I am known for being the poop girl. Poop princess. Poop fairy. “Everybody Poops” girl. You name it! I’ve heard them and embrace them all because for the past 4 years-arguably longer- toilets have really intrigued me. From loving my Betsy Wetsy doll and my potty training toilet to analyzing toilets as an abstract form of windows during Common First Year as a freshmen in college (check out that video and I am at 55 seconds), I have somehow always found my way to toilets. It’s like a magnetic force or something.
Yes, I do understand that the aforementioned statements are just plain weird; however, once my middle school self realized that weird is actually pretty cool, I have fully embraced it. I say all of this because I feel like this connection that I have felt to understanding toilets and using them as a tool for health advocacy has really prepared me to be a full fledged sanitation activist who strives to learn more about this space everyday.
Over the course of this last year, I have been in situations where I talk about poop-like everything related to poop including genital cleansing- with giggly 4th graders, with “Im too cool for school” high schoolers, with corporate American middle-aged suits wearers, with strangers, with loved ones—with anyone and everyone. And I love it. A part of the overall mission of Wish for WASH has always been to help normalize toilet talk because you cannot fix problems that you cannot talk about.
And then, the universe conspired and I ended up in Zambia working at Society for Family Health as a reproductive health advocate and designer and I was very overwhelmed. Maybe it is my southern, faith-based and cotillion- taught roots that have always made me squeamish around public conversations about sex. So much so that I would excuse myself during the STI lectures in middle school for fear of passing out or often sit silently during sex conversations during high school table gossip. There are some things that I viewed strictly as private matters-and sex has always been one of them. This point of contention between how I have historically thought and my global health career trajectory hit me hard during our first week at SFH when Lute and I were in a board room meeting with our male colleagues where the conversation began by discussing vaginas in relation to a new female condom design. I was in shock. IT GOT REAL REAL QUICK. Going on a tour of the condom warehouse the next day where we saw circumcision models used to teach people how circumcision reduces the risk of heterosexually acquired HIV in men by 60% literally made me almost pass out at first glance.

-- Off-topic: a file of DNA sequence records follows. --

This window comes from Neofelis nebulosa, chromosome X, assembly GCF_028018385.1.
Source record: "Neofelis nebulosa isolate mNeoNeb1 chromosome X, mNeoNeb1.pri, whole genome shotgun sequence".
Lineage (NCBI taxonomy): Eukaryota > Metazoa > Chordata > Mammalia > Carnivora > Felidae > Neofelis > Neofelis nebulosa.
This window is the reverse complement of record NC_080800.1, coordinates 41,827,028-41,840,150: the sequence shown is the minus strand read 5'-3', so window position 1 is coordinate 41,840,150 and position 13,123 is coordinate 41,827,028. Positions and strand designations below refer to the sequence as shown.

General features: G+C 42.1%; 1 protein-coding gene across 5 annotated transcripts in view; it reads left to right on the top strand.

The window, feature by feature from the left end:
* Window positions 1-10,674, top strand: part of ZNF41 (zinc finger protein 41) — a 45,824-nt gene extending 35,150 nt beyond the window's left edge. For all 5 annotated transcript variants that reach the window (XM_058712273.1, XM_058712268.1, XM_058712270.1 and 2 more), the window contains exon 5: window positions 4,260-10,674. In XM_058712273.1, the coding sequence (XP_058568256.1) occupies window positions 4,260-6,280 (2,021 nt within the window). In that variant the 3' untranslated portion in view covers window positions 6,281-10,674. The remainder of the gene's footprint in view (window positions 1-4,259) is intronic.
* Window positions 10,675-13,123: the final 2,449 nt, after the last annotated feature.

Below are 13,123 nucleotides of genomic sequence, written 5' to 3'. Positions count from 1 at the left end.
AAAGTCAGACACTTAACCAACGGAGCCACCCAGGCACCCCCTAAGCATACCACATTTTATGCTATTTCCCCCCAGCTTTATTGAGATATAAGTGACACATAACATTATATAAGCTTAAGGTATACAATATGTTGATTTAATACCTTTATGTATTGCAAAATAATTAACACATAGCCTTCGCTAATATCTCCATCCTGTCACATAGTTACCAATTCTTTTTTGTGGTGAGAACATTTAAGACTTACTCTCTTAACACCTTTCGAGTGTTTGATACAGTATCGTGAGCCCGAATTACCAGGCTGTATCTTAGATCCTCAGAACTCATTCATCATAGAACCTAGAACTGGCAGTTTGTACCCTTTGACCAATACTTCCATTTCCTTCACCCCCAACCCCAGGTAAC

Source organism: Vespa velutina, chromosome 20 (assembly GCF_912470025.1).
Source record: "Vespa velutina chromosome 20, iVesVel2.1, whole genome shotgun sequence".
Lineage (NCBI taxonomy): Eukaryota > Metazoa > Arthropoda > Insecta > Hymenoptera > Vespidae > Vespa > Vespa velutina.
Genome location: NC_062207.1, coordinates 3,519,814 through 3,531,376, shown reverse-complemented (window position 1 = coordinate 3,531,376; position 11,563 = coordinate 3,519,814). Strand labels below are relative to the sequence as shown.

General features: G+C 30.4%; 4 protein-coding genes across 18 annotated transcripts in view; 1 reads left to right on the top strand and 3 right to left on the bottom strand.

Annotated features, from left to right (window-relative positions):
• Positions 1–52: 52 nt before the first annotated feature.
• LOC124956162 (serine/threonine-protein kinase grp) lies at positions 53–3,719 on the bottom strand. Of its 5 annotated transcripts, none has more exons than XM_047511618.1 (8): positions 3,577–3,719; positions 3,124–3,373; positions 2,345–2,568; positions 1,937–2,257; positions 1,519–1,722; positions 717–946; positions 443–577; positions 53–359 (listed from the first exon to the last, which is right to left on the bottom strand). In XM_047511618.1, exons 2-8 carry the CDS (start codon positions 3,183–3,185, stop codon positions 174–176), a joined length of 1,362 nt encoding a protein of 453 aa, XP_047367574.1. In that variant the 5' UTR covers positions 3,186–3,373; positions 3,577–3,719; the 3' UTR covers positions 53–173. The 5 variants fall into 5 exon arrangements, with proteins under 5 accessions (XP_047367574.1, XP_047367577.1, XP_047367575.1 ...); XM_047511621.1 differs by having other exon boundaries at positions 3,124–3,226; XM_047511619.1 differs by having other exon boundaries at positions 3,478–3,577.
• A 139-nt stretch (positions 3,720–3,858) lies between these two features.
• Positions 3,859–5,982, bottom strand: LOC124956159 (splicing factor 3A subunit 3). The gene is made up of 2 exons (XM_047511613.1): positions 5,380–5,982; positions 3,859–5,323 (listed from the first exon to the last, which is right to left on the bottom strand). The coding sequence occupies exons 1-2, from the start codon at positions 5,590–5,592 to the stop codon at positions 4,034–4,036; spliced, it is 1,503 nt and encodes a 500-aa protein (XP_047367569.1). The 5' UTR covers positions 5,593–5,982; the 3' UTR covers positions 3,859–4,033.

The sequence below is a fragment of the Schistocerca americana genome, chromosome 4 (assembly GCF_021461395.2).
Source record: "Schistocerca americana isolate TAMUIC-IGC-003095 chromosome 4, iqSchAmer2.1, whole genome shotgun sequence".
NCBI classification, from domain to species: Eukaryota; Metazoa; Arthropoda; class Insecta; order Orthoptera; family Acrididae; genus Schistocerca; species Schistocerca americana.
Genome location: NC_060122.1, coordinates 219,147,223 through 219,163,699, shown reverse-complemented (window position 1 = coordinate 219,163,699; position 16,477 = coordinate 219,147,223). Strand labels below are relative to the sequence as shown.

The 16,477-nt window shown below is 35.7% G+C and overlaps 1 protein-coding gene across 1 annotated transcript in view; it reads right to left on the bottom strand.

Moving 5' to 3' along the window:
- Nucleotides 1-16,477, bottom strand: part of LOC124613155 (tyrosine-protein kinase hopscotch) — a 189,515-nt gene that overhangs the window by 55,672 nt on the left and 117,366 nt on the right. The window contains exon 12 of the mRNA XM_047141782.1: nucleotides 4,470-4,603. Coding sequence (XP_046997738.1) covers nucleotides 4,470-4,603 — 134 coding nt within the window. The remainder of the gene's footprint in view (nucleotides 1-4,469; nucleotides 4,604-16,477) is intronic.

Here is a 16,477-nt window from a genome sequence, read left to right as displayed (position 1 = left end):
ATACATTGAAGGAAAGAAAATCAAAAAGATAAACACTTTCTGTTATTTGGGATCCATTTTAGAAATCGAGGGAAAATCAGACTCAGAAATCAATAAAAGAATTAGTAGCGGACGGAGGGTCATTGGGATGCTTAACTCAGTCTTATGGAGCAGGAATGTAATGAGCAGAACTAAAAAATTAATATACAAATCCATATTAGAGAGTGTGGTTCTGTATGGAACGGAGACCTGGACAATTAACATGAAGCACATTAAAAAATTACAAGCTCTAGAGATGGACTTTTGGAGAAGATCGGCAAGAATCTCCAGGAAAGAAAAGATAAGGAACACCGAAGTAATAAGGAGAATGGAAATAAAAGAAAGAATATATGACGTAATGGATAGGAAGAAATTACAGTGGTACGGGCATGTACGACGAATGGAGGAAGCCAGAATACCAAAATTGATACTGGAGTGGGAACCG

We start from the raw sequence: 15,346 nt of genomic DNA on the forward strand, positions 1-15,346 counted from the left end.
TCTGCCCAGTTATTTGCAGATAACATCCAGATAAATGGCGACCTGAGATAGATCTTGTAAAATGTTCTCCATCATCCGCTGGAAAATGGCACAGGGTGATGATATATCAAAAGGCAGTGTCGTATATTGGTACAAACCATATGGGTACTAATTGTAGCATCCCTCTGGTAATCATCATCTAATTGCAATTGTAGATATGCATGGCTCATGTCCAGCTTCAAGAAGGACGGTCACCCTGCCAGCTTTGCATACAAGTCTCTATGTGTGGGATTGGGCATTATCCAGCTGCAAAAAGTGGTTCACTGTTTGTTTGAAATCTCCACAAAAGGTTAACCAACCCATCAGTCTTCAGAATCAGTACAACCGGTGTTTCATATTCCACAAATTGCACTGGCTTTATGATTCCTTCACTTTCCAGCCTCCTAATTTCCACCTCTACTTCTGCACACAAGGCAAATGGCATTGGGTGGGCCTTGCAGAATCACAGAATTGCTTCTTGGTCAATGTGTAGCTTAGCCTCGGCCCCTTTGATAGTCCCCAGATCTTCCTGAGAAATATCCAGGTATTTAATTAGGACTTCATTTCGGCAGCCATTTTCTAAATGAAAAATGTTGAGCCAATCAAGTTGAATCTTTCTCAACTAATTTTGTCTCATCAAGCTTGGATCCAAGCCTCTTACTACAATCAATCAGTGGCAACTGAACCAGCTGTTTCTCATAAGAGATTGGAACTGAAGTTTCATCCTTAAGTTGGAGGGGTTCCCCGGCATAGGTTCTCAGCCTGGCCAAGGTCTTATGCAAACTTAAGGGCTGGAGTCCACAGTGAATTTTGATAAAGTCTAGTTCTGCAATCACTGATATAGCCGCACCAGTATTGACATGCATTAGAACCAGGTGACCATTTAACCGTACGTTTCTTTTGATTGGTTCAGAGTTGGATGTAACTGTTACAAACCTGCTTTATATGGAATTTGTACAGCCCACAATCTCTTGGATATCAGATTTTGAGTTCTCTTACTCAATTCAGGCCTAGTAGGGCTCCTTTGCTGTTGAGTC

I immediately reverted to my classic reaction of discomfort and a severe case of awkwardness-leading me to question myself. Am I actually capable of doing this work? I began to analyze myself and was later reminded by several members of my ZamFam that my innate reaction to reproductive health speak was exactly the same as most people’s reaction to toilet talk and things like genital cleansing. And that’s when it clicked for me.
While I may not be working on exactly WASH or toilets at SFH, much of the work being done here is extraordinarily similar because we are normalizing the conversation surrounding a historically taboo topic and advocating for health equity in a space that is long overdue for some serious innovation while simultaneously working towards women’s empowerment and social justice. That mouthful of a sentence- that reality-changed my thought process and approach to this work entirely. I don’t work in siloed spaces of just WASH or just reproductive health. Whatever I do, I will work towards social change and health equity which ultimately DOES make me capable of doing meaningful work beyond my sphere of comfort.
NOW I am excited to bring my creative ideas to the table on how to engage people in the sex conversation so that one day all people are empowered to make educated decisions regarding their health and have access to contraception and care for the benefit of themselves and their families. Reproductive health advocacy and talking about sex is important, and I realized that feeling uncomfortable about it was a waste of time and energy. It was a waste of this incredible opportunity that I have been blessed with to learn and grow. Behavioral change is very difficult, and not being weirded out every 5 seconds while in perpetual sex conversations is a process that I have committed to take moving forward. In order to truly have an impact during my year here, I HAVE to engage in these conversation and realize that life aint always pretty or comfortable, but that there is an inherent beauty in realness that has the power to activate lasting and meaningful change.
WASH and Reproductive Health.
Poop and Sex.
Us and them.
To me, the lines of separation are blurred. They might appear differently on the outside, but in the end, we are all connected and are desperately needed in the fight for health equity. Screw squeamishness and awkwardness in these contexts.
Poop and sex are a part of the human experience, and it’s about damn time that we start acting like it.
To check out more about how much I love being at the Society for Family Health in Zambia while working on Wish for WASH, check out my PSI article feature here!